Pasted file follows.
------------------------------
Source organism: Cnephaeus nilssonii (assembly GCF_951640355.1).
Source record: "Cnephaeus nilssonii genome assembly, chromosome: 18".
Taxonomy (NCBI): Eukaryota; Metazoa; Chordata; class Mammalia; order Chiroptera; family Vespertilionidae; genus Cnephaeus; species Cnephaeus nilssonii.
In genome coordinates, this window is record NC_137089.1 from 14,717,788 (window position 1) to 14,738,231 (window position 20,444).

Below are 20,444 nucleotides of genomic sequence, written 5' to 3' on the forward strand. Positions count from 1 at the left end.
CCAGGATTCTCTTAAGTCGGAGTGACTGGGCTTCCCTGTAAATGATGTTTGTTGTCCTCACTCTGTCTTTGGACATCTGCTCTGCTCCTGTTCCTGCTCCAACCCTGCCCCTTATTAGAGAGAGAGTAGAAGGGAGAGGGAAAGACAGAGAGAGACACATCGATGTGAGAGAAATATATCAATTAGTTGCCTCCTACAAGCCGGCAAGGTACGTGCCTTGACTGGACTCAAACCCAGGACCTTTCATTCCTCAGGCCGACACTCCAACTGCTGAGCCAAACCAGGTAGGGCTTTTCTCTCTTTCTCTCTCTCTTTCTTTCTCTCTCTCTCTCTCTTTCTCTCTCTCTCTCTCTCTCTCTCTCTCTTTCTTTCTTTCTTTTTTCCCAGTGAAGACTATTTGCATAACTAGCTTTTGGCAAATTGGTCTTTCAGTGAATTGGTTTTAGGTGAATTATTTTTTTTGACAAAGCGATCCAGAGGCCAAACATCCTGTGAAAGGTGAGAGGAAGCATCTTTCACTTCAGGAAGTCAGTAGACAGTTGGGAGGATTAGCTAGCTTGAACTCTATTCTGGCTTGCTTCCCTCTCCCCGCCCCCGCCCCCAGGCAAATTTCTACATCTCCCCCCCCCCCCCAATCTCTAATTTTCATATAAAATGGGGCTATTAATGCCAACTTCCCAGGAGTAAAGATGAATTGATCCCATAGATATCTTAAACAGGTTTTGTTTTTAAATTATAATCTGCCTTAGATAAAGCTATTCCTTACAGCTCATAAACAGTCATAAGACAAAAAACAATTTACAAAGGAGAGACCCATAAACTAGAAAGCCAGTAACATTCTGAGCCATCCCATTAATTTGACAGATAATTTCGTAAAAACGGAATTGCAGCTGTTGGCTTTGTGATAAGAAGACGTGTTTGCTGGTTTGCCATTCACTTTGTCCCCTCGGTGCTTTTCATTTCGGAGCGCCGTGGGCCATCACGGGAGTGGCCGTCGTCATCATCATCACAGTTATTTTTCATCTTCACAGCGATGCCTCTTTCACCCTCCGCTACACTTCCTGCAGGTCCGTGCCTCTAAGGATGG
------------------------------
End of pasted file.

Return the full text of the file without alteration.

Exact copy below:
Source organism: Cnephaeus nilssonii (assembly GCF_951640355.1).
Source record: "Cnephaeus nilssonii genome assembly, chromosome: 18".
Taxonomy (NCBI): Eukaryota; Metazoa; Chordata; class Mammalia; order Chiroptera; family Vespertilionidae; genus Cnephaeus; species Cnephaeus nilssonii.
In genome coordinates, this window is record NC_137089.1 from 14,717,788 (window position 1) to 14,738,231 (window position 20,444).

Below are 20,444 nucleotides of genomic sequence, written 5' to 3' on the forward strand. Positions count from 1 at the left end.
CCAGGATTCTCTTAAGTCGGAGTGACTGGGCTTCCCTGTAAATGATGTTTGTTGTCCTCACTCTGTCTTTGGACATCTGCTCTGCTCCTGTTCCTGCTCCAACCCTGCCCCTTATTAGAGAGAGAGTAGAAGGGAGAGGGAAAGACAGAGAGAGACACATCGATGTGAGAGAAATATATCAATTAGTTGCCTCCTACAAGCCGGCAAGGTACGTGCCTTGACTGGACTCAAACCCAGGACCTTTCATTCCTCAGGCCGACACTCCAACTGCTGAGCCAAACCAGGTAGGGCTTTTCTCTCTTTCTCTCTCTCTTTCTTTCTCTCTCTCTCTCTCTTTCTCTCTCTCTCTCTCTCTCTCTCTCTCTTTCTTTCTTTCTTTTTTCCCAGTGAAGACTATTTGCATAACTAGCTTTTGGCAAATTGGTCTTTCAGTGAATTGGTTTTAGGTGAATTATTTTTTTTGACAAAGCGATCCAGAGGCCAAACATCCTGTGAAAGGTGAGAGGAAGCATCTTTCACTTCAGGAAGTCAGTAGACAGTTGGGAGGATTAGCTAGCTTGAACTCTATTCTGGCTTGCTTCCCTCTCCCCGCCCCCGCCCCCAGGCAAATTTCTACATCTCCCCCCCCCCCCCAATCTCTAATTTTCATATAAAATGGGGCTATTAATGCCAACTTCCCAGGAGTAAAGATGAATTGATCCCATAGATATCTTAAACAGGTTTTGTTTTTAAATTATAATCTGCCTTAGATAAAGCTATTCCTTACAGCTCATAAACAGTCATAAGACAAAAAACAATTTACAAAGGAGAGACCCATAAACTAGAAAGCCAGTAACATTCTGAGCCATCCCATTAATTTGACAGATAATTTCGTAAAAACGGAATTGCAGCTGTTGGCTTTGTGATAAGAAGACGTGTTTGCTGGTTTGCCATTCACTTTGTCCCCTCGGTGCTTTTCATTTCGGAGCGCCGTGGGCCATCACGGGAGTGGCCGTCGTCATCATCATCACAGTTATTTTTCATCTTCACAGCGATGCCTCTTTCACCCTCCGCTACACTTCCTGCAGGTCCGTGCCTCTAAGGATGG